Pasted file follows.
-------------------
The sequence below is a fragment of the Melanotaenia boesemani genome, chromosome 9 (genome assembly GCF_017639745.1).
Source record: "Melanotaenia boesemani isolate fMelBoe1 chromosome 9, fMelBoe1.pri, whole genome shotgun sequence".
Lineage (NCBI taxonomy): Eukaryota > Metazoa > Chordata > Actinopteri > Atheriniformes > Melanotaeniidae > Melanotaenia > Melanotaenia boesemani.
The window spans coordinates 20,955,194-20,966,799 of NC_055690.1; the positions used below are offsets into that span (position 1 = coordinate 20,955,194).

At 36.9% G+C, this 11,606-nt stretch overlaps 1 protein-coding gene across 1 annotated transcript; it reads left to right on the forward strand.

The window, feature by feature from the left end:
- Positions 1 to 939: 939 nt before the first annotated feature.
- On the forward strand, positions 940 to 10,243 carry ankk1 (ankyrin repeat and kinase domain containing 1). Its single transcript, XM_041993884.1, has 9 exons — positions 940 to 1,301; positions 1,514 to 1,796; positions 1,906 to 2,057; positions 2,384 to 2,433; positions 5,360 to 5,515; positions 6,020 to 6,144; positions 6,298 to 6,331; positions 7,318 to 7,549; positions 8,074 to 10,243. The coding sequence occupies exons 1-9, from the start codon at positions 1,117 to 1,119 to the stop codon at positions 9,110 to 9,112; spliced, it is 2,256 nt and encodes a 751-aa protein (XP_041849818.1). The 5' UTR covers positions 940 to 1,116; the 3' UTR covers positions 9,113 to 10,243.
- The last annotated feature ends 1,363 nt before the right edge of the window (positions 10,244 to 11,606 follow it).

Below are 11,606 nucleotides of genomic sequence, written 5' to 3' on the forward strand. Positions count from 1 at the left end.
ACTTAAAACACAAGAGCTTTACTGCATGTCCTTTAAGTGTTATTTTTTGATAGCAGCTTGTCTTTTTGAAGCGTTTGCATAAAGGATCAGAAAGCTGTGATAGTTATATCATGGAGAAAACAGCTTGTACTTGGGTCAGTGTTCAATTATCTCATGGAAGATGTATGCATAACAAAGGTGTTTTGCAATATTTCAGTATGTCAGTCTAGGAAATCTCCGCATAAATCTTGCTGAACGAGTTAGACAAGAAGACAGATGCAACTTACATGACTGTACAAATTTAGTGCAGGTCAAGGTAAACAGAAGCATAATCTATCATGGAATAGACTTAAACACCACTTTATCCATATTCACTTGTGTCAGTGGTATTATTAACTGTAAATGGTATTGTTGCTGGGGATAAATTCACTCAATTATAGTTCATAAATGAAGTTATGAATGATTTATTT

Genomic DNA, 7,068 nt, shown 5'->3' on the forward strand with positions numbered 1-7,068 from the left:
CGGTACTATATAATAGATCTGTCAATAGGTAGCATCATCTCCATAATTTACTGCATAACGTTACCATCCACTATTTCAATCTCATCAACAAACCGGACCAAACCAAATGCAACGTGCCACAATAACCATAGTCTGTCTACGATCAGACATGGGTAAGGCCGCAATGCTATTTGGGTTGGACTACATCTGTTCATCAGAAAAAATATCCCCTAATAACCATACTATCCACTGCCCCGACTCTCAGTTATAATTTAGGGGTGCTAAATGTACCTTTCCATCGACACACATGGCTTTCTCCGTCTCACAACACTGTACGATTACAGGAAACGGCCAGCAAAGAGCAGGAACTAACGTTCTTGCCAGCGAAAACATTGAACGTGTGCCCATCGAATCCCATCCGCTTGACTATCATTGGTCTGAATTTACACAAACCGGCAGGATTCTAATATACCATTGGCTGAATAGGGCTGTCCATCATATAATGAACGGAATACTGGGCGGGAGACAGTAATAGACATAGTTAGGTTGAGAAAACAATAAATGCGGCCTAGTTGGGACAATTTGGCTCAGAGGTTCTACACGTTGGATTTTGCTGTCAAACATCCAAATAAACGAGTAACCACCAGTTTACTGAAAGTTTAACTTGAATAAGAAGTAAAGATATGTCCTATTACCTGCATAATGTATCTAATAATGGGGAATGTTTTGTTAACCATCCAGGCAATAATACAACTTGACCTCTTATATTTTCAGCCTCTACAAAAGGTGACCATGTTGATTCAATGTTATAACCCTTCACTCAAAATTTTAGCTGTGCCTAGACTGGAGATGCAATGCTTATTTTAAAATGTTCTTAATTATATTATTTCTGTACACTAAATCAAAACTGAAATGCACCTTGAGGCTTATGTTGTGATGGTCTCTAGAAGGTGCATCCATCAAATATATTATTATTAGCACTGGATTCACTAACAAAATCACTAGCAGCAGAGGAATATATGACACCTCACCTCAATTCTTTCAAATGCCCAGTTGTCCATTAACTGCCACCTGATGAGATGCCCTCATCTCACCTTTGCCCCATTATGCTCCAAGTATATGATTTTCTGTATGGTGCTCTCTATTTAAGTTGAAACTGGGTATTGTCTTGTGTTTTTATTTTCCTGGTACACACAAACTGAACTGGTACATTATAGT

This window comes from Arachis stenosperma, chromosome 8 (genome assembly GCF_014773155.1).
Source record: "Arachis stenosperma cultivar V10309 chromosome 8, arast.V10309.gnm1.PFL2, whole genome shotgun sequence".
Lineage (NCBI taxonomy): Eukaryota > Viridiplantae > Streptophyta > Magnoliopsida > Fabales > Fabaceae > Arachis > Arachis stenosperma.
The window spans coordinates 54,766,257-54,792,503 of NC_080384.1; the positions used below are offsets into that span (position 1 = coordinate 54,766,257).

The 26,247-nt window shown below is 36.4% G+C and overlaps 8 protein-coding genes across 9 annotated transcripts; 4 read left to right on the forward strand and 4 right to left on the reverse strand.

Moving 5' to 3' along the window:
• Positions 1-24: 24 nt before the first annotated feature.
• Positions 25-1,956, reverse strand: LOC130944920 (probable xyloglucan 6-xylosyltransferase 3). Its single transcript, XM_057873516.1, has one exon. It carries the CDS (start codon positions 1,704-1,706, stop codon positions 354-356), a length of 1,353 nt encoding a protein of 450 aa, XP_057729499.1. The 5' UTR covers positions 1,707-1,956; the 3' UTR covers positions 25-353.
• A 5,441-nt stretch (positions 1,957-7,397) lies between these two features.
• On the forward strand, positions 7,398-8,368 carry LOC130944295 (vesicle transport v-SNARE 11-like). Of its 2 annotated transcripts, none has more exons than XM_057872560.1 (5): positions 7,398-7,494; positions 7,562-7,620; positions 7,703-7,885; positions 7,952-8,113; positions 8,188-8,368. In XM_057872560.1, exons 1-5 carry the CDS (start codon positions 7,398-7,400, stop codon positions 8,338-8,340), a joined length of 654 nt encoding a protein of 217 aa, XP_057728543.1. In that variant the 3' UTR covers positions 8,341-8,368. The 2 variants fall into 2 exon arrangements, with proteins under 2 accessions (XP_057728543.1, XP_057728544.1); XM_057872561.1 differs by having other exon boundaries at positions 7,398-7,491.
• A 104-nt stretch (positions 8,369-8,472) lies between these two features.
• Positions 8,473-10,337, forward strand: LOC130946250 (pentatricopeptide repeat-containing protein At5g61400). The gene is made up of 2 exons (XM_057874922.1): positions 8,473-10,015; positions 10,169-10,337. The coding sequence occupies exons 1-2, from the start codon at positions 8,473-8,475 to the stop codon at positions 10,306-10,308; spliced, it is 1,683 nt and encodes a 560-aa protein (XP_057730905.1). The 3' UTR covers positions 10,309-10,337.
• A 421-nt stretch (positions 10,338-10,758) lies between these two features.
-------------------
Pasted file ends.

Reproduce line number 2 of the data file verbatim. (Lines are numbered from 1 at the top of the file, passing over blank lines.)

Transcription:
Source record: "Melanotaenia boesemani isolate fMelBoe1 chromosome 9, fMelBoe1.pri, whole genome shotgun sequence".